Dutch prime minister says government austerity talks collapse

THE HAGUE, Netherlands – The ruling Dutch minority government was on the brink of collapse Saturday after anti-EU lawmaker Geert Wilders torpedoed seven weeks of austerity talks, saying he would not cave in to budget demands from “dictators in Brussels.”

New national elections that will be a referendum on the Netherlands’ relationship with Europe and its ailing single currency are now all-but-certain.

But before Prime Minister can tender his resignation — possibly as early as Monday — he must consult with allies and opposition parties on how to run a caretaker government that will have to make important economic decisions in the coming weeks and months.

“Elections are the logical next step,” Rutte said.

Opposition leader Diederik Sansom of the Labor Party joined others across the political spectrum in calling for new elections as soon as possible.

“In the meanwhile, we in parliament will take responsibility for a careful budget in 2013,” he said.

Austerity talks began in early March after the Dutch economy sank into recession and forecasts showed the 2012 budget deficit will reach 4.6 per cent — well above the 3 per cent limit mandated by European rules. Dutch politicians have strongly demanded that Greece and other countries meet that target.

Rutte leads the free-market Liberal Party in a minority coalition with the centre-right Christian Democrats with outside support from Wilders’ Freedom Party. The outspoken Wilders is widely known for his anti-Islam and anti-EU opinions, including calls for Greece to return to the drachma and the Netherlands to leave the euro.

Rutte said negotiations had been rounded off Friday to deliver a “balanced package” of cuts, but Wilders walked out after discussing the package with his Freedom Party.

Christian Democrat leader Maxime Verhagen accused Wilders of “political cowardice” for refusing to sign off on the cuts — details of which have not yet been released.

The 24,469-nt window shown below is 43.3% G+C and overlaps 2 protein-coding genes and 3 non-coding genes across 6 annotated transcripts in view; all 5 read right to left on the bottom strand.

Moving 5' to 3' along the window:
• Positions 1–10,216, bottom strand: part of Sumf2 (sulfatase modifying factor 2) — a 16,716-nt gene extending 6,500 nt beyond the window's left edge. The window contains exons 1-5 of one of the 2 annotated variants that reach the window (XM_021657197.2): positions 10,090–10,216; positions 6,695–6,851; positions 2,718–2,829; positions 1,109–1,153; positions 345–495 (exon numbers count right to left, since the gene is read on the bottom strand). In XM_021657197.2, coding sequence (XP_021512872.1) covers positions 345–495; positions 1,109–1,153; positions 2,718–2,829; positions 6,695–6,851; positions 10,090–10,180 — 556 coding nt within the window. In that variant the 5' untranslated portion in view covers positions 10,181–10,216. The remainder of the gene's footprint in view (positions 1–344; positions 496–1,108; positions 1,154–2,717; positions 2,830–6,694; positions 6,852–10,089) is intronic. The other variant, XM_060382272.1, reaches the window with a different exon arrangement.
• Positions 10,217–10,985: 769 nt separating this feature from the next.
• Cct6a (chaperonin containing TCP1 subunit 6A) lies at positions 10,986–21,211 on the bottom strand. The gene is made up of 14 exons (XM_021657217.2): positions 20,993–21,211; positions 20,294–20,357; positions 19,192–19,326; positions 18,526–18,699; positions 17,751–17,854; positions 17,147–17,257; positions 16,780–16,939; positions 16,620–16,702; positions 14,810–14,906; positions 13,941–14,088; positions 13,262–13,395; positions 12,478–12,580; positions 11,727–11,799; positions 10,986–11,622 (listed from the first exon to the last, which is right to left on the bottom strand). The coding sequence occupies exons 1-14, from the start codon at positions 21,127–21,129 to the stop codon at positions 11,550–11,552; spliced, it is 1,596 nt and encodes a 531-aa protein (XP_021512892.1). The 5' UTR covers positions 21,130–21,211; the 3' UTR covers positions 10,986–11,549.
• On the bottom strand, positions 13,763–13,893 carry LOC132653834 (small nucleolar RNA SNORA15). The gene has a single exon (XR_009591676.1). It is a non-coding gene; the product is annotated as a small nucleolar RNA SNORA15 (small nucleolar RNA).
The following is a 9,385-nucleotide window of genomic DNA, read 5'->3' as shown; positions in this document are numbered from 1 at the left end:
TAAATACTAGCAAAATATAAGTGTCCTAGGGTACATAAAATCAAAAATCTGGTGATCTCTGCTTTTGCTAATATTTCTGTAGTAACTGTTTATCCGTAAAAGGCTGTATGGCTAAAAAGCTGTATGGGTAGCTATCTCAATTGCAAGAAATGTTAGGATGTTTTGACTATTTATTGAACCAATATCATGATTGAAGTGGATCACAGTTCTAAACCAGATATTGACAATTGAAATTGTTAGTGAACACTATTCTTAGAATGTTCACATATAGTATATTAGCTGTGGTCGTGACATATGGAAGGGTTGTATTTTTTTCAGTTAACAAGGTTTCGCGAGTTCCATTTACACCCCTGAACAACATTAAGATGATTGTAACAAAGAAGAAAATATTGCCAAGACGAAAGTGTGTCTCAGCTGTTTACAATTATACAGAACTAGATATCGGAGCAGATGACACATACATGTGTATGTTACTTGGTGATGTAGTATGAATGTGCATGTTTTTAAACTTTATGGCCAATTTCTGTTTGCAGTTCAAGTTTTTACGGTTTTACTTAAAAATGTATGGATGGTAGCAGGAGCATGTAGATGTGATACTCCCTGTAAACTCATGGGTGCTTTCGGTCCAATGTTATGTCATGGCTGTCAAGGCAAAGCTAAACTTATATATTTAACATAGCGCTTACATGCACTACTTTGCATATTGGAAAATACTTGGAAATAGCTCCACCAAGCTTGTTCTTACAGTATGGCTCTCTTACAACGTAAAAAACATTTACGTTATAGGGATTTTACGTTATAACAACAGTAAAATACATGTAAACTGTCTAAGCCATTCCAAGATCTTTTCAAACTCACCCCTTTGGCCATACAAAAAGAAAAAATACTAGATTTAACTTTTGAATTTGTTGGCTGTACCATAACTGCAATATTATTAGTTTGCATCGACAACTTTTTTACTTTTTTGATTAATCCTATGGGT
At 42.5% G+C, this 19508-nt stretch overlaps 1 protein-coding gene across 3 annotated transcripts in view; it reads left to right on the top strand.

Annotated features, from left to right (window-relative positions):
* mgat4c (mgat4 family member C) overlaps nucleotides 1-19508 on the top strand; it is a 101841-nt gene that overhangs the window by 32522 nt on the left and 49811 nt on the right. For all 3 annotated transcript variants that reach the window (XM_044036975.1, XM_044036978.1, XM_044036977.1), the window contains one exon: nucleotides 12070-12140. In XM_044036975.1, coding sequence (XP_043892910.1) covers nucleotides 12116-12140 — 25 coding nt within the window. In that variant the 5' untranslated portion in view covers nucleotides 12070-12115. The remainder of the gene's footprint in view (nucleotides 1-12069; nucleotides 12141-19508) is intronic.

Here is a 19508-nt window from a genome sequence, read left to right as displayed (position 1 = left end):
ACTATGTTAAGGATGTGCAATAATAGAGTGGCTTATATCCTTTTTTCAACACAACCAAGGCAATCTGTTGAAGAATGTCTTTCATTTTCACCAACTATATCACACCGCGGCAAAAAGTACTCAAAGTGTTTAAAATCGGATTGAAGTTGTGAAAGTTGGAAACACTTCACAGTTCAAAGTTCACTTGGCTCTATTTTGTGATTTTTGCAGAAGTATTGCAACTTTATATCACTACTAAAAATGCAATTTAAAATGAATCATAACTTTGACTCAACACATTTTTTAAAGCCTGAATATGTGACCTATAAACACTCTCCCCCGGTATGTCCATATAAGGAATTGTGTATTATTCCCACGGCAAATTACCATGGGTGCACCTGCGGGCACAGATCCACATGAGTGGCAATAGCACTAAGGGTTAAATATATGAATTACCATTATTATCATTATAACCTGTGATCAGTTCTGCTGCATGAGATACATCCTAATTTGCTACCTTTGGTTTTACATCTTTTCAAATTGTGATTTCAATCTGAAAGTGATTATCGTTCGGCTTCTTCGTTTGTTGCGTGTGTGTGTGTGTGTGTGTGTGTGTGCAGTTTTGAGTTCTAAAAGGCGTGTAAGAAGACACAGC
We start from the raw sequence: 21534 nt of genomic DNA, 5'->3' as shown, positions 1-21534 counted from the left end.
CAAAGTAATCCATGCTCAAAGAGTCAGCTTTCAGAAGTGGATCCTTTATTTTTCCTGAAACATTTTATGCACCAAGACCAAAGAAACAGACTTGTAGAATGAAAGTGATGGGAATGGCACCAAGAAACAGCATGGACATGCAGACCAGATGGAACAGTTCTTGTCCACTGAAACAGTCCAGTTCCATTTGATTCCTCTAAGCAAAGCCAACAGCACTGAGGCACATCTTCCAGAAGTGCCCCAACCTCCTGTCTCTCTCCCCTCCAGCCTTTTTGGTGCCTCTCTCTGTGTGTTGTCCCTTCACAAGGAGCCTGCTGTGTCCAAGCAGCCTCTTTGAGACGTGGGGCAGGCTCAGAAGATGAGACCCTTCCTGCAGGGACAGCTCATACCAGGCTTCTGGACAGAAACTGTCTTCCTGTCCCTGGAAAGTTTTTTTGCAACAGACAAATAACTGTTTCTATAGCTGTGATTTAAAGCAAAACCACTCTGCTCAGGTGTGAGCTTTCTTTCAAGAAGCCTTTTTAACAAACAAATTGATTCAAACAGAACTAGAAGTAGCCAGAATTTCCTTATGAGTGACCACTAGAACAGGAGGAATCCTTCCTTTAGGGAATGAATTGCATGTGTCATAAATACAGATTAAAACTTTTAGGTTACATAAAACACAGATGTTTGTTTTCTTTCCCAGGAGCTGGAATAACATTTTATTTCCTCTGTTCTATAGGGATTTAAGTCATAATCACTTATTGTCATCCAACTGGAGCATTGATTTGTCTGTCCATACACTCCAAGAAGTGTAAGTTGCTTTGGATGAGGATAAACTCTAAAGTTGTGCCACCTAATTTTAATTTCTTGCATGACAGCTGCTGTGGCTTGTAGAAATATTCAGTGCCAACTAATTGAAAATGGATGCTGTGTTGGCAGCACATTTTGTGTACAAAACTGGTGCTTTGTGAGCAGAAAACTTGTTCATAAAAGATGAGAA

Wilders was happy to take the blame, saying he “would not accept that the elderly in the Netherlands have to pay for nonsensical demands from Brussels.” He underlined that an accord would have been possible had the coalition been less concerned with following European rules to the letter.

“We don’t want to bow to Brussels,” he said. “We don’t want our pensioners to suffer for the sake of the dictators in Brussels.”

Wilders has long been a staunch critic of the European Union, opposing an EU constitution and last month suggesting the Netherlands should return to its pre-euro currency, the guilder. Most mainstream Dutch parties are generally pro-EU.

The collapse of talks could endanger the Netherlands’ coveted AAA credit rating and drive up its borrowing costs.

The Netherlands is one of only four nations using the euro that has the top rating, though it already is under review by rating agencies. Central Bank President Klaas Knot said last week borrowing rates would rise by 1 per cent if the Netherlands’ ratings are cut.

Once considered one of Europe’s strongest economies, the Netherlands is suffering from high levels of personal debt, mostly mortgage related.

Rutte came to power in 2010 and slashed spending by €18 billion. But after the latest downturn, he needs to cut at least €9 billion ($12 billion) more, according to estimates by the Central Plan Bureau, the government’s economic think-tank.

His administration was cobbled together after months of talks following a 2010 election that returned a splintered parliament. Few analysts expected the coalition helped by the maverick Wilders to achieve a one-vote majority in parliament to survive a full four-year term.

“This was always a very shaky construction,” said Jolanda Sap of smaller opposition party Green Left.

The collapse came just days before Wilders is scheduled to fly to the United States to launch his new book, titled “Marked for Death. Islam’s war against the West and Me.” The fact that the book is being published in English and in the United States has led some observers to speculate about whether Wilders, whose party has been slipping in recent polls, might not see his future across the Atlantic.

Wilders did not return calls seeking comment.


Associated Press writer Toby Sterling contributed from Amsterdam.